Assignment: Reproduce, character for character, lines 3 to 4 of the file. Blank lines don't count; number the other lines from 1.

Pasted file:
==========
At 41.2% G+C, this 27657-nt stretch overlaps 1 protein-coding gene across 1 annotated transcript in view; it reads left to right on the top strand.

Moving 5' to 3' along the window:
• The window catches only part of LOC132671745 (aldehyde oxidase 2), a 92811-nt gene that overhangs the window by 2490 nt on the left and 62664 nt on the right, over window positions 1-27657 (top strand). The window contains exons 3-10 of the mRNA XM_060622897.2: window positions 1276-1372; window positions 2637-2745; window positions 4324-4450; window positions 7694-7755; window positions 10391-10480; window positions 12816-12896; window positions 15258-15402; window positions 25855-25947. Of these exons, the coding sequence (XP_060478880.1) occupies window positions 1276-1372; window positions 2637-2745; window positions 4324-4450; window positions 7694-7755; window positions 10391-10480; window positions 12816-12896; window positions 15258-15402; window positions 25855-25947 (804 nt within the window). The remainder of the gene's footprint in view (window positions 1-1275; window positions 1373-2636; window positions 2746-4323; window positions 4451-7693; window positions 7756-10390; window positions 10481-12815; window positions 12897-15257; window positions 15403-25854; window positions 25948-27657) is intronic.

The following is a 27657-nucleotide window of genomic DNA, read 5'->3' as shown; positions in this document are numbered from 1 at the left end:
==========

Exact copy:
• The window catches only part of LOC132671745 (aldehyde oxidase 2), a 92811-nt gene that overhangs the window by 2490 nt on the left and 62664 nt on the right, over window positions 1-27657 (top strand). The window contains exons 3-10 of the mRNA XM_060622897.2: window positions 1276-1372; window positions 2637-2745; window positions 4324-4450; window positions 7694-7755; window positions 10391-10480; window positions 12816-12896; window positions 15258-15402; window positions 25855-25947. Of these exons, the coding sequence (XP_060478880.1) occupies window positions 1276-1372; window positions 2637-2745; window positions 4324-4450; window positions 7694-7755; window positions 10391-10480; window positions 12816-12896; window positions 15258-15402; window positions 25855-25947 (804 nt within the window). The remainder of the gene's footprint in view (window positions 1-1275; window positions 1373-2636; window positions 2746-4323; window positions 4451-7693; window positions 7756-10390; window positions 10481-12815; window positions 12897-15257; window positions 15403-25854; window positions 25948-27657) is intronic.

The following is a 27657-nucleotide window of genomic DNA, read 5'->3' as shown; positions in this document are numbered from 1 at the left end: